Friday, May 8, 2015

Firearms Friday: Range Time

I have read and watched countless reviews online on a variety of firearms. Sometimes there have been ones that have piqued my interest while others just seem like the same thing just with a different name. Either way, the internet, especially YouTube, has been a great resource to find new and interesting firearms or simply to find out a little bit more about one that I may already been familiar.

While all reviews generally go over the various features and the aesthetics of the firearm and some even give you an overview of the history of the development or of the company, there are too many that are missing the most important part of the evaluation… performance. Lately I have come across a variety of reviews from multiple sources and in various forms (i.e. print, blogs, and videos) where the reviewer was offering praise to a firearm that they had yet to take to the range. This still seems to be a rare occurrence but what is not are those reviews that offer a final decision based on a nominal amount of rounds down range.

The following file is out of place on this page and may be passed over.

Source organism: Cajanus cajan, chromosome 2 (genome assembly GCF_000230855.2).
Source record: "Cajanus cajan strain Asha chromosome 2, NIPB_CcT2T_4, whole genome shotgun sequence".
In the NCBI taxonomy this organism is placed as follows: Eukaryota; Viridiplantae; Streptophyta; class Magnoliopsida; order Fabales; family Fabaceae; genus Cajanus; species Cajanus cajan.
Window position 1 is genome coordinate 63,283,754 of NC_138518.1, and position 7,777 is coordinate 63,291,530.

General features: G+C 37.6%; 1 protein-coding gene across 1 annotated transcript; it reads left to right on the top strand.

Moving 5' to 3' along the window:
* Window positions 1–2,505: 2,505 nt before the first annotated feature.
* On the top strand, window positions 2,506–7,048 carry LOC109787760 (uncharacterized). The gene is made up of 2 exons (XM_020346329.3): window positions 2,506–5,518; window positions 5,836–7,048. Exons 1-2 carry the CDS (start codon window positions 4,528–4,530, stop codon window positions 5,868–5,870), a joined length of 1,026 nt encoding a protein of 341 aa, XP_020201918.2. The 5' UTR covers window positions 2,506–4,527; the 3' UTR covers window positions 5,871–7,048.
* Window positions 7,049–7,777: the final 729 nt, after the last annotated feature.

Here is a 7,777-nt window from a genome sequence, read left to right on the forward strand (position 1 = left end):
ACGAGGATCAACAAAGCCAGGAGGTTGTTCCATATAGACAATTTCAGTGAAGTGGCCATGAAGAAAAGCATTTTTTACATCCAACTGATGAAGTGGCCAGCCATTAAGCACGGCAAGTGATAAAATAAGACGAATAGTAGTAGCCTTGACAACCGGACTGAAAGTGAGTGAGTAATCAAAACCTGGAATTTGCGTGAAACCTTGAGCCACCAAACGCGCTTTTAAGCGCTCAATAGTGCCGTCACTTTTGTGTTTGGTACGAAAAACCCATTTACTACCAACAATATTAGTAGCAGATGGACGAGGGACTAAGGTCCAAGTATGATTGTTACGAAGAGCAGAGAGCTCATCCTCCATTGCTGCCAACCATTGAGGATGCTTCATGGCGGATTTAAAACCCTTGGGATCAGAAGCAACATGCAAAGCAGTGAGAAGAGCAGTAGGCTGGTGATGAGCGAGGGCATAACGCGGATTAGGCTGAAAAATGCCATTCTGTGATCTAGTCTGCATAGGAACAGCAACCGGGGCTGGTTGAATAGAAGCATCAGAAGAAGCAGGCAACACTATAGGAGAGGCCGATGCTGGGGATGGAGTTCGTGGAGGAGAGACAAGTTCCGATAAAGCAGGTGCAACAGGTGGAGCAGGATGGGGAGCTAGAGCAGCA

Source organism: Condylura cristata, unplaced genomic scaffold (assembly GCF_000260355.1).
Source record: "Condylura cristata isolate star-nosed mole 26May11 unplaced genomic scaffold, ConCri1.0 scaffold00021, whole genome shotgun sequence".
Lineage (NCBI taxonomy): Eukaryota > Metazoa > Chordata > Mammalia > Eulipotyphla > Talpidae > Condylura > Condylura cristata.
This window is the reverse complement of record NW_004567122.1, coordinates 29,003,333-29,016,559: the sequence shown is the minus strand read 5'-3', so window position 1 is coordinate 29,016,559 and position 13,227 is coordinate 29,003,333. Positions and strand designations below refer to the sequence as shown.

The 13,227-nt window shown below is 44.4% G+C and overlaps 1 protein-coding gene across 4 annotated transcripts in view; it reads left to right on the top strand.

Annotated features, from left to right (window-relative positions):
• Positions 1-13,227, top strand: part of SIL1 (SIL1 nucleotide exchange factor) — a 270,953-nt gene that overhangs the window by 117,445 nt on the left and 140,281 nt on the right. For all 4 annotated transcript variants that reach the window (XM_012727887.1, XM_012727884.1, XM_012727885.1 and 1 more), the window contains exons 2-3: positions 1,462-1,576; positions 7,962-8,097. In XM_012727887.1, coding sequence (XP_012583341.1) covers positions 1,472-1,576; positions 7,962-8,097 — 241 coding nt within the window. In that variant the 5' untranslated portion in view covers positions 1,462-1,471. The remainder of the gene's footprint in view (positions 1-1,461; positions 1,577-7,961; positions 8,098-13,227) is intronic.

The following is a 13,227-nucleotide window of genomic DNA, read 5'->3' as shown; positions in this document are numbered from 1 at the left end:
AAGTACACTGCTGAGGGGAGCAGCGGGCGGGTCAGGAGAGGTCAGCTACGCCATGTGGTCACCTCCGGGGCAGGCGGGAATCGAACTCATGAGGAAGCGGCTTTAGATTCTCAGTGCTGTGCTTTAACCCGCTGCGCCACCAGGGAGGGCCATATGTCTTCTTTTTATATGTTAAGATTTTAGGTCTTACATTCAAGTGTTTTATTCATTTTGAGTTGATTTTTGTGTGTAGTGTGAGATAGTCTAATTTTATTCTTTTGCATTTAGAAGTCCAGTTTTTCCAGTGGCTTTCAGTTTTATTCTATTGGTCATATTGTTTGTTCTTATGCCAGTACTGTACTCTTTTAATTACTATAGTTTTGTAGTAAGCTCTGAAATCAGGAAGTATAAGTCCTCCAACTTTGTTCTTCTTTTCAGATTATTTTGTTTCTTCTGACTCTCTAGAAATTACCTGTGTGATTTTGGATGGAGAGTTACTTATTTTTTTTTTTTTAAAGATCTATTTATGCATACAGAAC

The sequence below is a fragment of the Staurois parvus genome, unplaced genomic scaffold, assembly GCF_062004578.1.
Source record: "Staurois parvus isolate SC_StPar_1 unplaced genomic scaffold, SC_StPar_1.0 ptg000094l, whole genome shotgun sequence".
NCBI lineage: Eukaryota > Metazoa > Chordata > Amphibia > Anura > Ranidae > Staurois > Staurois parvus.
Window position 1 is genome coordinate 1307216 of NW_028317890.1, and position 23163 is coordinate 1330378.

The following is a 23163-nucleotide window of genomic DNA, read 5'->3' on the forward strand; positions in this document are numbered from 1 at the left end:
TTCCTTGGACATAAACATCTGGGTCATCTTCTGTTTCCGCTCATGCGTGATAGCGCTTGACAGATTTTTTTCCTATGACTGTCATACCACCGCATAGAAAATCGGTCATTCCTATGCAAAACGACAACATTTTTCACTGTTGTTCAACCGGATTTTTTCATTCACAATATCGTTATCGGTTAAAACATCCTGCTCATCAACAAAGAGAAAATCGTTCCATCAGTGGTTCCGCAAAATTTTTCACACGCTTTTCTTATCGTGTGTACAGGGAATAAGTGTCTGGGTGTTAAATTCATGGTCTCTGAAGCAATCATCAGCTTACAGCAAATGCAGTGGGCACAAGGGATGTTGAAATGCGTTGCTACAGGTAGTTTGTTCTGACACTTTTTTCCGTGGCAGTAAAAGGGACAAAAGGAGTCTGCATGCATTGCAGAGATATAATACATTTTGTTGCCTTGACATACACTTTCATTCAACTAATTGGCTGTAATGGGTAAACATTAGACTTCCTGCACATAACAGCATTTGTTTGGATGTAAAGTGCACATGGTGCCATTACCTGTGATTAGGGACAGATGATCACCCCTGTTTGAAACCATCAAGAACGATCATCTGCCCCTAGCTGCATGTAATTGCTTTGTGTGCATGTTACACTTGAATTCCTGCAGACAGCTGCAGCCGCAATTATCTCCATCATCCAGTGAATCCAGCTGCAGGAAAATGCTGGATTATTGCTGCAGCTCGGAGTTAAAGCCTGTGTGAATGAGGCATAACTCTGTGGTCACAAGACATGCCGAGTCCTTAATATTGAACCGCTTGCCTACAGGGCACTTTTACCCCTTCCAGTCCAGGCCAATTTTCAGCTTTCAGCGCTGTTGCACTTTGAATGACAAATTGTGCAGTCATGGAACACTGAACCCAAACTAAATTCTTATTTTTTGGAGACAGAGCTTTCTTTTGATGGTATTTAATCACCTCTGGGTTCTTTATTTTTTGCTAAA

And, honestly, my threshold is very low in comparison to many people at approximately 300 rounds. Usually, by the time you reach this figure all of the “breaking in” factors have been mitigated and the reviewer can have a reasonably good feel for the firearm. This is particularly true with firearms that have unique features, grip angles, operations, enhancements, etc.

This is the primary reason why I have yet to write any reviews myself… I don’t have the time to do performance evaluations. A review without that key component is essentially useless. This also applied to modifications made to a firearm that are supposed to improve performance. Without a good round count there is no way that someone can offer a solid opinion on a firearm/modification and either recommend or not recommend the purchase thereof.

It all comes down to range time. Whether reviewing or practicing, you need to put enough rounds down range so that you are comfortable and familiar with the firearm that you are using. Keep in mind that the 300 round figure above is only for the review side of things… one trip to the range to get a decent impression for review purposes. For those of you who are going to rely on your firearm, 300 is nowhere near the number of rounds you need to become proficient.

Thousands upon thousands of rounds are essential to know your personal firearm and training is another key component to obtaining proficiency. You have to remember that you are not just doing a review or determining a first impression, you might need that firearm to save your life and protect your family. Reviewers have a responsibility to provide fully informed reviews while firearms owners in general have a responsibility to be proficient with their personal firearm.